The pelvis is the location that allows large muscles of the lower body to connect, enabling the ability to walk, run, kneel, or sit. The pelvic region also supports and protects the reproductive organs, bladder, and rectum. Anatomy of the pelvic area, and common causes of pelvic trauma are discussed.
June: Can’t Touch This! Thermal, Radiation, Chemical, and Electrical Burns
Burn risks are all around us in a variety of settings in our everyday lives. This session will provide an understanding of the different types of burns and burn classifications which will aid in the treatment of the specific type of injury.
July: Whooping Cough
Whooping cough is a highly contagious respiratory tract infection that is easily spread and affects adults, children, and infants. This session examines common signs and symptoms and means of transmission.
August: Pick A Card!
Where do you start when the signs and symptoms of the medical complaint are vague or not clear in the initial interrogation of the EMD call? Following agency EMD policy for the chief complaint of “general” or “sick/unknown” may be your best choice to START the process. Just because you start on one card, you may have to change cards quickly as the medical emergency progresses. Using the APCO EMD Sick/Unknown card as an example, we will look at this process.
September: Fentanyl
Fifty times stronger than heroin and 100 times stronger than morphine, two milligrams of Fentanyl can be deadly. This session examines Fentanyl abuse and overdoses, including illegally manufactured powders, patches, pills, and candy-look-alike “Rainbow Fentanyl”.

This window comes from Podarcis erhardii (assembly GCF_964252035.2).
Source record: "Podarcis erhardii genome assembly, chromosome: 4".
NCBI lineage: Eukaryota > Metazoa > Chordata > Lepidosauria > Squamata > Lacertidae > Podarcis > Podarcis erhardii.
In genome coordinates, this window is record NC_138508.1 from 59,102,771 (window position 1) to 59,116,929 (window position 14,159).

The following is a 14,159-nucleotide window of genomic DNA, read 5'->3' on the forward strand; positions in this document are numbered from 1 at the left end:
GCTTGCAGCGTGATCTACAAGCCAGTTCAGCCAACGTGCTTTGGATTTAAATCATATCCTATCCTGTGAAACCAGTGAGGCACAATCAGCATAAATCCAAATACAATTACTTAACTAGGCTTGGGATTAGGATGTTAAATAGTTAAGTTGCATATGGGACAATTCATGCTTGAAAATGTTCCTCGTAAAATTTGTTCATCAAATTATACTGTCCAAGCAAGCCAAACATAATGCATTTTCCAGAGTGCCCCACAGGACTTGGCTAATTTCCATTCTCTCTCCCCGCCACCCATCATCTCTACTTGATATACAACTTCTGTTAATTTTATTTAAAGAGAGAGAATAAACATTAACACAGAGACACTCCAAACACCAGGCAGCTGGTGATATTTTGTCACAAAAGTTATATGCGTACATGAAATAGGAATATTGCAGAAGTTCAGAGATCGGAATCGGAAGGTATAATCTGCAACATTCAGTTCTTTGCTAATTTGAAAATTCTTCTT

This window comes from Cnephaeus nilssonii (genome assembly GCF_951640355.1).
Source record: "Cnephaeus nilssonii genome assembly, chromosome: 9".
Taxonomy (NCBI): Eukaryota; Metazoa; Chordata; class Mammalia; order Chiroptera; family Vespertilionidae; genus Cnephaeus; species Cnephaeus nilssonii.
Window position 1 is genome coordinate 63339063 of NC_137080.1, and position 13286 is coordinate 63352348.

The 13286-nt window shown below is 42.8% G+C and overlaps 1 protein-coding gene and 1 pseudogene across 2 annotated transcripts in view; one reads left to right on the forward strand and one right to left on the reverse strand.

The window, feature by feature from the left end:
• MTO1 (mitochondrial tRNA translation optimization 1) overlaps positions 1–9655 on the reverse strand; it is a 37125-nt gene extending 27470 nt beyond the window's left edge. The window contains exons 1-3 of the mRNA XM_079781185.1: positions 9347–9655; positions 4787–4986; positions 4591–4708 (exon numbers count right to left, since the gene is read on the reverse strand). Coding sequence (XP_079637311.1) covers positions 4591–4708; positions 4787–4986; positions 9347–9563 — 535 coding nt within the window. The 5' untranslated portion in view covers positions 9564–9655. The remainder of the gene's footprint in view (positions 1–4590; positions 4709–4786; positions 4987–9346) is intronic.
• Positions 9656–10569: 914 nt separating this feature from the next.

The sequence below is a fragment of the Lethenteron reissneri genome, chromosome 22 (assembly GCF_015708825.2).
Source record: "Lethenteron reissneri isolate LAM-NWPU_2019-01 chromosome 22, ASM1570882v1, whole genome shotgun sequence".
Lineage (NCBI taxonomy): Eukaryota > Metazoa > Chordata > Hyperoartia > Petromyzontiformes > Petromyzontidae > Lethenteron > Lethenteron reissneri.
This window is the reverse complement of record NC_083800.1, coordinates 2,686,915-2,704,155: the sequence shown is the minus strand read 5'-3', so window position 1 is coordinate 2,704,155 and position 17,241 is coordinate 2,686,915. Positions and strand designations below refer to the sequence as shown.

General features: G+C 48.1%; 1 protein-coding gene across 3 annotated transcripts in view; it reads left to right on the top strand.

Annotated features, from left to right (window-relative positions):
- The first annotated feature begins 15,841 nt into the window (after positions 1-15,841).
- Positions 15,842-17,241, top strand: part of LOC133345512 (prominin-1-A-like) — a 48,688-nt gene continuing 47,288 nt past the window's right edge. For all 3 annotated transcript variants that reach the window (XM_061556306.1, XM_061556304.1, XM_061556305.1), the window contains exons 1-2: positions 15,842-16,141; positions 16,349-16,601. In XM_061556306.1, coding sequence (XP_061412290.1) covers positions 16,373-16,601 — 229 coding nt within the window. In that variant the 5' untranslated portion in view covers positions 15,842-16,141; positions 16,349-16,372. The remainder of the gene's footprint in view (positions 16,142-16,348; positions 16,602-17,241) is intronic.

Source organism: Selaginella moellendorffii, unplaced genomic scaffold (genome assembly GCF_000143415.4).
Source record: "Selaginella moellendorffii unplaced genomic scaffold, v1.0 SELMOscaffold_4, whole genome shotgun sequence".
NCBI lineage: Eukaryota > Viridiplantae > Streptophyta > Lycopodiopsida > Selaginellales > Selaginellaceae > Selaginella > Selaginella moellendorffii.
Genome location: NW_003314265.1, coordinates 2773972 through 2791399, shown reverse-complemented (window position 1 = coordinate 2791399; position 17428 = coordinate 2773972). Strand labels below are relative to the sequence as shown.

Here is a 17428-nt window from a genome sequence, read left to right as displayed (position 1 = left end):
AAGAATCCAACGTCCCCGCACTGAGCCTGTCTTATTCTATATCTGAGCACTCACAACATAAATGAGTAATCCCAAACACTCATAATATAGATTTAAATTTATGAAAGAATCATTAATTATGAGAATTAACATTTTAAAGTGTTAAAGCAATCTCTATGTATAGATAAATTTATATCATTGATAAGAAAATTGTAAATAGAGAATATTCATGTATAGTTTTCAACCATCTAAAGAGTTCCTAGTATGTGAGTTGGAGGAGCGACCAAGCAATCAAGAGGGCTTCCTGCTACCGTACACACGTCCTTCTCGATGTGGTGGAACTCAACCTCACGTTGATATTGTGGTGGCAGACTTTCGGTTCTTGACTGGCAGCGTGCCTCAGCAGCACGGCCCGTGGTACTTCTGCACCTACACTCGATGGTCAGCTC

October: TTY/TDD
How do you EMD with TTY?

In the deaf and hard of hearing community, they may be calling 9-1-1 as a last resort. This means the emergency is at it’s heightened state when contact is made with the Communications Center. Understanding how to gather accurate information quickly by using best practices for TTY medical is a tool no dispatcher should be without.

November: Active Shooter: EMD & EMS Partnership
Frantic victims often call 9-1-1 seeking medical attention during or immediately following an active shooter incident. The EMS system can quickly become overburdened, and response prioritization becomes essential. Common types of injuries are discussed, along with information-gathering requirements for scene safety.
December: Electronics Are Keeping Us Alive
The Tin man in the Wizard of Oz went searching for a heart. If the City of Oz had a medical facility, he may have been a candidate to receive an Implantable Cardioverter Defibrillator (ICD), a Left ventricular assist device (LVAD), or a pacemaker. All are a form of electronic devices designed to keep patients alive. How will you answer a call when the caller states my heart device is low on battery? Or the person not breathing has a pacemaker, do you use an AED? A review of these devices and how they work will assist you in answering this type of medical call.

COST: Annual Subscription (per student):
(No refunds, transfers, or substitutions allowed for this program)

Options Price
Non-Member $119
APCO Member $109
Group of 26-50 registrants $99 per person
Group of 51 and up registrants $89 per person

APCO Institute is committed to bringing you affordable, quality training and education. Please take the opportunity to try out this new learning medium and invite a co-worker or two to join you!